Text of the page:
A while later, I was browsing the internet and found references to a pretty cool parser-generator called tree-sitter, which was primarily intended for use in the editing and syntax highlighting context. Since people often make small syntax errors, this seemed like a good fit for sillyfmt – in order to be useful, tree-sitter would have to continue to make somewhat-valid parses with irregular and unexpected syntax.

As it turns out, tree-sitter uses a more powerful parsing algorithm than LALRPOP, so I could use essentially the same grammar. I added in some additional handling for “binary ops”, e.g. expressions of the form a:b or a==b, and replaced the handling for colon-sequences with a regular expression for valid times.

module.exports = grammar({
  name: 'sillyfmt',
  rules: {
    source_file: $ => repeat($._expression),

    _expression: $ => prec(-10, choice($._nonseq_expr, $.comma_delimited_sequence)),

    _nonseq_expr: $ => choice($.container, $.time, $.binary_op, $.symbol, $.text),

    binary_op: $ => prec.left(10, seq($._nonseq_expr, $.symbol, $._nonseq_expr)),

    symbol: $ => prec(-100, choice('===', '<=>', '=>', '->', '<=', '>=', '==', '=', '<', '>', ':', '-', '+')),

    container: $ => choice(
      seq(field('open', '('), repeat($._expression), field('close', ')')),
      seq(field('open', '['), repeat($._expression), field('close', ']')),
      seq(field('open', '{'), repeat($._expression), field('close', '}')),
      seq(field('open', '<'), repeat($._expression), field('close', '>')),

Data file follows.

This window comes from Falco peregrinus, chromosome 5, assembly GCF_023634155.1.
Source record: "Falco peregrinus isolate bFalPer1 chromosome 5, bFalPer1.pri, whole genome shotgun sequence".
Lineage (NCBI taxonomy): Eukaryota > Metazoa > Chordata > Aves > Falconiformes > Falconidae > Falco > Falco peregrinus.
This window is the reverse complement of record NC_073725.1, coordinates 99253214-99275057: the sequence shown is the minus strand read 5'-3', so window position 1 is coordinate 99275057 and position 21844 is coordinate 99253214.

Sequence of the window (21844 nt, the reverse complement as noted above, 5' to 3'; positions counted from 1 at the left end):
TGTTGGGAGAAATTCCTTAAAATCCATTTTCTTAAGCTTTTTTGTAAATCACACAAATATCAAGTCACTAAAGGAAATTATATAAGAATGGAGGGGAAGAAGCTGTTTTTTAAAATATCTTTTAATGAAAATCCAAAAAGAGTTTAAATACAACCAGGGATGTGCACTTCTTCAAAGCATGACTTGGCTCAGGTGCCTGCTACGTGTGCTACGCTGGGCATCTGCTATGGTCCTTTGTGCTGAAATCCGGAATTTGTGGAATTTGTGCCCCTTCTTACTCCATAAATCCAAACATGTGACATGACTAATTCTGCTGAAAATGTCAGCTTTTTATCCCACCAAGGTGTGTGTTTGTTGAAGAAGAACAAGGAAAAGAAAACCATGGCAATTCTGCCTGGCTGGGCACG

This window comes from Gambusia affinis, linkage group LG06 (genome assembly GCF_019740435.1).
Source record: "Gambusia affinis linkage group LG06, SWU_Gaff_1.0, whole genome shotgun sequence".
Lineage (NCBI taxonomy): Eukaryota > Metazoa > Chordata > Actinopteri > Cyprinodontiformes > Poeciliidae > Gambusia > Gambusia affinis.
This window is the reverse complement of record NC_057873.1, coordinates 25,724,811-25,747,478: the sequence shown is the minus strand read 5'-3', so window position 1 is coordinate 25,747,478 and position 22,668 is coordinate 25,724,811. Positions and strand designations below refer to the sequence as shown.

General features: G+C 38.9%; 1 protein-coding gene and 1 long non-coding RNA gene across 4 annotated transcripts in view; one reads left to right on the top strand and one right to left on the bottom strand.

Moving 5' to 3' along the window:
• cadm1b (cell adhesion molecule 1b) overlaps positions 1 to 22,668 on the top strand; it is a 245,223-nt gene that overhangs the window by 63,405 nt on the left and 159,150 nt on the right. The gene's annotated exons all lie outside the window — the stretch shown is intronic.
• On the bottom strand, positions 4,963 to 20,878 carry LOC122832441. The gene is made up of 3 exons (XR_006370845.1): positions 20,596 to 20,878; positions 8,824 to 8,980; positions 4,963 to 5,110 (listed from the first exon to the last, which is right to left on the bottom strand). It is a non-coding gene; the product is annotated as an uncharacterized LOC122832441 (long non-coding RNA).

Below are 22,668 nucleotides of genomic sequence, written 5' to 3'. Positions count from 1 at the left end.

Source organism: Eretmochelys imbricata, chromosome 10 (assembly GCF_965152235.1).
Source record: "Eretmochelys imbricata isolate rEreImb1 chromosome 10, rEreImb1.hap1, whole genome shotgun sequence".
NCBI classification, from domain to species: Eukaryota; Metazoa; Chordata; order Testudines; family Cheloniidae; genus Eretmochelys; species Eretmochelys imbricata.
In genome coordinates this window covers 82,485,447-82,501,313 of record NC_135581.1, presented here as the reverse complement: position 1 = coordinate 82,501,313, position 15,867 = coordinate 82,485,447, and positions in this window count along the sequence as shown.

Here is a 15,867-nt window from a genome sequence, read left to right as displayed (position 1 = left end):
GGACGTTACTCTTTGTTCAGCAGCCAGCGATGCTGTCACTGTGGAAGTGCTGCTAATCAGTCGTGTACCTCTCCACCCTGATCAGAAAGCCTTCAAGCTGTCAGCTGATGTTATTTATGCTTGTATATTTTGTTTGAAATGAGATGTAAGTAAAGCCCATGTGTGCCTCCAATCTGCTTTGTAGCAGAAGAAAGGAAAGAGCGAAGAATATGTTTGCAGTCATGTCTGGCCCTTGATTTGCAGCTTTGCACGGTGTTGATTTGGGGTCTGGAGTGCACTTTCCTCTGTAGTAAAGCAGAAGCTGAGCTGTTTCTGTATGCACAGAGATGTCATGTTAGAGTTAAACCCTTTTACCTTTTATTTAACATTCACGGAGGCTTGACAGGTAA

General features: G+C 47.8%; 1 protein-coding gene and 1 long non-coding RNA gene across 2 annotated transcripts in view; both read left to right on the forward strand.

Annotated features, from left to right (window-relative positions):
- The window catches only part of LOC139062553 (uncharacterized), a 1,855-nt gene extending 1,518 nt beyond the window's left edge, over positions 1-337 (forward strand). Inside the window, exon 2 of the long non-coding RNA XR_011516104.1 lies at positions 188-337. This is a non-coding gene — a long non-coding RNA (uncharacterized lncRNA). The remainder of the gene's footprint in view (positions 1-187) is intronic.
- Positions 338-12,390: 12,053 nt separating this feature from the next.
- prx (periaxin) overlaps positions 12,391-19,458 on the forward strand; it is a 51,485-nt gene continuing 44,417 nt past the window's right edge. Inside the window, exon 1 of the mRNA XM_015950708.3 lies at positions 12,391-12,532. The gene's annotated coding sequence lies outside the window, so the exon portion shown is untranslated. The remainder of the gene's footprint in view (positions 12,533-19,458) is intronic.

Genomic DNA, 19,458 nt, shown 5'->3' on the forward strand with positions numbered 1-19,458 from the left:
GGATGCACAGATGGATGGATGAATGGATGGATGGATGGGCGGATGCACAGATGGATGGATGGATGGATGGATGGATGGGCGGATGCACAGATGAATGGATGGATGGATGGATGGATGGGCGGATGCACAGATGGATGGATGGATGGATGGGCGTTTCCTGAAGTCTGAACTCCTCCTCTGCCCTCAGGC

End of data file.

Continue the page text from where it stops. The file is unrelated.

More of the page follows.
),

    comma_delimited_sequence: $ => prec.right(20, seq(
      repeat1($._nonseq_expr), repeat1(seq(',', prec.right(repeat1($._nonseq_expr)))),
    )),

    text: $ => prec.left(-50, /[^()\[\]{},:=<>\s]+/),
    time: $ => /([0-1]?[0-9]|[2][0-3]):([0-5][0-9])(:[0-5][0-9])?/,
  },
  conflicts: $ => [
    [$.binary_op],
  ]
});

One pretty awesome thing about tree-sitter is that there’s a whole CLI intended to make writing and testing grammars easy. Since the primary user of the parser is syntax highlighters embedded in Atom and Visual Studio Code, the entire codebase is also intended to be WASM-compilable using Emscripten.

There’s also a handy Rust crate that wraps the generated C code and exposes the resulting parse tree, so I hooked all of that up and got a sillyfmt executable that passed at least a few seconds of fuzz-testing!

Trying to get it all to compile to WASM at once

Unfortunately, it turns out that while Rust and C both have reasonably good support for WASM compilation, they don’t like it much if you link them together.